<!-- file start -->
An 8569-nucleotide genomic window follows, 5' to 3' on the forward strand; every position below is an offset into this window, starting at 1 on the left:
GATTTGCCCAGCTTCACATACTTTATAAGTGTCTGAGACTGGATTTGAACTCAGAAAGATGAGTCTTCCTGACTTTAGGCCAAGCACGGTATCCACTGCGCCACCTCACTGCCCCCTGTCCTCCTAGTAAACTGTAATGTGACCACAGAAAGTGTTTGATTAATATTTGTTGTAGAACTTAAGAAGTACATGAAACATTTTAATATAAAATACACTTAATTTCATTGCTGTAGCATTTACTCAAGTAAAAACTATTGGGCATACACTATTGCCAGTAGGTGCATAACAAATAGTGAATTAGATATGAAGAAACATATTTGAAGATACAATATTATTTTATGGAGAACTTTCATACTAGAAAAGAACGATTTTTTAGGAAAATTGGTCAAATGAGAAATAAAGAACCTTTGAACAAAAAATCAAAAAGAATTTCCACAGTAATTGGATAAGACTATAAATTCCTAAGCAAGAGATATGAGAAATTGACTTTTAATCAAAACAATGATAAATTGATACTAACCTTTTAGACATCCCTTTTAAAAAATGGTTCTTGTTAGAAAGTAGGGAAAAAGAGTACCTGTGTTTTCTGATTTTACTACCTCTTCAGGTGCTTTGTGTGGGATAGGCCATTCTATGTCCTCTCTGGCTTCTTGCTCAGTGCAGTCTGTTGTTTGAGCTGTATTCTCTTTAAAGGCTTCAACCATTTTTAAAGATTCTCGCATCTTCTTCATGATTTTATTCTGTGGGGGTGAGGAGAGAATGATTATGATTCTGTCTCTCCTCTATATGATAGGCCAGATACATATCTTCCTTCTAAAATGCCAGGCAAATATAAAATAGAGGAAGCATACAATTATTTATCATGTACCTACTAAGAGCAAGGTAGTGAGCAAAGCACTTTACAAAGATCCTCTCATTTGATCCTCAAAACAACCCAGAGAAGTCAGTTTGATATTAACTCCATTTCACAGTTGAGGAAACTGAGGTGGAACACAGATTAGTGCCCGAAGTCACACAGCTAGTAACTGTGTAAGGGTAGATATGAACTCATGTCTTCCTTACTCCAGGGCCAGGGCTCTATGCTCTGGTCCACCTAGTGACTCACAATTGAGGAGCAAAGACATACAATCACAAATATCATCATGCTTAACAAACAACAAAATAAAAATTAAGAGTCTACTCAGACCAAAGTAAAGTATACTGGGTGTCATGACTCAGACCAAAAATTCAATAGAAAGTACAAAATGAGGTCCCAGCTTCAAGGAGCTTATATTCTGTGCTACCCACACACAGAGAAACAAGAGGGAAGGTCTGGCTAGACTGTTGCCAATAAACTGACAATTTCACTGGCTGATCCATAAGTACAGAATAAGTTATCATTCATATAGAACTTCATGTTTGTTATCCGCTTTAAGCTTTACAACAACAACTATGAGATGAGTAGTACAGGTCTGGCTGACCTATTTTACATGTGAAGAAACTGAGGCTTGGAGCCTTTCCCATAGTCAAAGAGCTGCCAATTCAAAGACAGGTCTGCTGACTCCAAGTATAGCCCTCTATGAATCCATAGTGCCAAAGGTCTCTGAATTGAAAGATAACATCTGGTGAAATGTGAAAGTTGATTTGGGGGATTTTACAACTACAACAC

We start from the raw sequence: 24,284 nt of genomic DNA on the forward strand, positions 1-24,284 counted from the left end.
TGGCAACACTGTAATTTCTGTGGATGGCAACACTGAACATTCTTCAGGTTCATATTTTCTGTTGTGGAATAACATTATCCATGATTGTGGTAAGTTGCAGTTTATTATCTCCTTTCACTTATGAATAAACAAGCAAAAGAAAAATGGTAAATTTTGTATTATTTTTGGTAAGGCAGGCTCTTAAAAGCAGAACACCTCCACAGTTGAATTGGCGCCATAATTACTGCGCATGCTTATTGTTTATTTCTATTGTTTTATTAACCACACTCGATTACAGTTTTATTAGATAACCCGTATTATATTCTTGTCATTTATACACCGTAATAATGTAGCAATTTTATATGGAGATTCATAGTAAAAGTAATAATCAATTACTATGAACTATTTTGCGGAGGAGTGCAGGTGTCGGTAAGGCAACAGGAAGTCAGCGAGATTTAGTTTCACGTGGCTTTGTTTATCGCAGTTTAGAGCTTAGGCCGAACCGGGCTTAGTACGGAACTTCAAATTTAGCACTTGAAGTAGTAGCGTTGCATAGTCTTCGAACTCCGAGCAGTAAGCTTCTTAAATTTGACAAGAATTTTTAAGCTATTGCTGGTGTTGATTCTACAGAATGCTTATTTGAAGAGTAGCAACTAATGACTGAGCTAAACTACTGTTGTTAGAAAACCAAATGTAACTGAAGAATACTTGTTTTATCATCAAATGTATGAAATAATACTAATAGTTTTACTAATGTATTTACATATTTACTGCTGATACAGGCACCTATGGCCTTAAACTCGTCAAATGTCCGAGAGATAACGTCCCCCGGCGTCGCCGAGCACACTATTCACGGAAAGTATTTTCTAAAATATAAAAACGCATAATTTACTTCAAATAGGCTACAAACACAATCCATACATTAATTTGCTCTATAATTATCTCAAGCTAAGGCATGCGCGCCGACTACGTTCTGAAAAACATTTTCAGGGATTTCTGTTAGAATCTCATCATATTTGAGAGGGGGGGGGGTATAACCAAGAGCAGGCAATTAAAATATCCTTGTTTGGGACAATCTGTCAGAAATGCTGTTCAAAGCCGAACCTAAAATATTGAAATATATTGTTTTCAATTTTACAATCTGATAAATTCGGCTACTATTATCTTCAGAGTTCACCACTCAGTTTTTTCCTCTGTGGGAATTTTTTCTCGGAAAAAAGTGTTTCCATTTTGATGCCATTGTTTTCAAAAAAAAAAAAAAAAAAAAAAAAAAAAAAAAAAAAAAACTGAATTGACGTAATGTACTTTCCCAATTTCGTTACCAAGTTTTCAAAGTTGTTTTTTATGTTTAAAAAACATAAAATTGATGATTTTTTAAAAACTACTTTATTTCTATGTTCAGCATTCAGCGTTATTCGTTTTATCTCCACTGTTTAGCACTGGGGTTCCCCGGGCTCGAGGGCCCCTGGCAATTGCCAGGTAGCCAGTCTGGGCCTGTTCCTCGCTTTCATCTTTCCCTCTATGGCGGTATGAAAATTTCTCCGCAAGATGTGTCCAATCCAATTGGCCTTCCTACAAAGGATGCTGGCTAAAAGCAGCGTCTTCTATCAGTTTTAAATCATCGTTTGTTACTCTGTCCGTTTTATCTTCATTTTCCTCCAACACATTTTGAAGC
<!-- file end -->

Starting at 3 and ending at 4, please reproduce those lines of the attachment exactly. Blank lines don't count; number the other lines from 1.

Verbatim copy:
We start from the raw sequence: 24,284 nt of genomic DNA on the forward strand, positions 1-24,284 counted from the left end.
TGGCAACACTGTAATTTCTGTGGATGGCAACACTGAACATTCTTCAGGTTCATATTTTCTGTTGTGGAATAACATTATCCATGATTGTGGTAAGTTGCAGTTTATTATCTCCTTTCACTTATGAATAAACAAGCAAAAGAAAAATGGTAAATTTTGTATTATTTTTGGTAAGGCAGGCTCTTAAAAGCAGAACACCTCCACAGTTGAATTGGCGCCATAATTACTGCGCATGCTTATTGTTTATTTCTATTGTTTTATTAACCACACTCGATTACAGTTTTATTAGATAACCCGTATTATATTCTTGTCATTTATACACCGTAATAATGTAGCAATTTTATATGGAGATTCATAGTAAAAGTAATAATCAATTACTATGAACTATTTTGCGGAGGAGTGCAGGTGTCGGTAAGGCAACAGGAAGTCAGCGAGATTTAGTTTCACGTGGCTTTGTTTATCGCAGTTTAGAGCTTAGGCCGAACCGGGCTTAGTACGGAACTTCAAATTTAGCACTTGAAGTAGTAGCGTTGCATAGTCTTCGAACTCCGAGCAGTAAGCTTCTTAAATTTGACAAGAATTTTTAAGCTATTGCTGGTGTTGATTCTACAGAATGCTTATTTGAAGAGTAGCAACTAATGACTGAGCTAAACTACTGTTGTTAGAAAACCAAATGTAACTGAAGAATACTTGTTTTATCATCAAATGTATGAAATAATACTAATAGTTTTACTAATGTATTTACATATTTACTGCTGATACAGGCACCTATGGCCTTAAACTCGTCAAATGTCCGAGAGATAACGTCCCCCGGCGTCGCCGAGCACACTATTCACGGAAAGTATTTTCTAAAATATAAAAACGCATAATTTACTTCAAATAGGCTACAAACACAATCCATACATTAATTTGCTCTATAATTATCTCAAGCTAAGGCATGCGCGCCGACTACGTTCTGAAAAACATTTTCAGGGATTTCTGTTAGAATCTCATCATATTTGAGAGGGGGGGGGGTATAACCAAGAGCAGGCAATTAAAATATCCTTGTTTGGGACAATCTGTCAGAAATGCTGTTCAAAGCCGAACCTAAAATATTGAAATATATTGTTTTCAATTTTACAATCTGATAAATTCGGCTACTATTATCTTCAGAGTTCACCACTCAGTTTTTTCCTCTGTGGGAATTTTTTCTCGGAAAAAAGTGTTTCCATTTTGATGCCATTGTTTTCAAAAAAAAAAAAAAAAAAAAAAAAAAAAAAAAAAAAAAACTGAATTGACGTAATGTACTTTCCCAATTTCGTTACCAAGTTTTCAAAGTTGTTTTTTATGTTTAAAAAACATAAAATTGATGATTTTTTAAAAACTACTTTATTTCTATGTTCAGCATTCAGCGTTATTCGTTTTATCTCCACTGTTTAGCACTGGGGTTCCCCGGGCTCGAGGGCCCCTGGCAATTGCCAGGTAGCCAGTCTGGGCCTGTTCCTCGCTTTCATCTTTCCCTCTATGGCGGTATGAAAATTTCTCCGCAAGATGTGTCCAATCCAATTGGCCTTCCTACAAAGGATGCTGGCTAAAAGCAGCGTCTTCTATCAGTTTTAAATCATCGTTTGTTACTCTGTCCGTTTTATCTTCATTTTCCTCCAACACATTTTGAAGC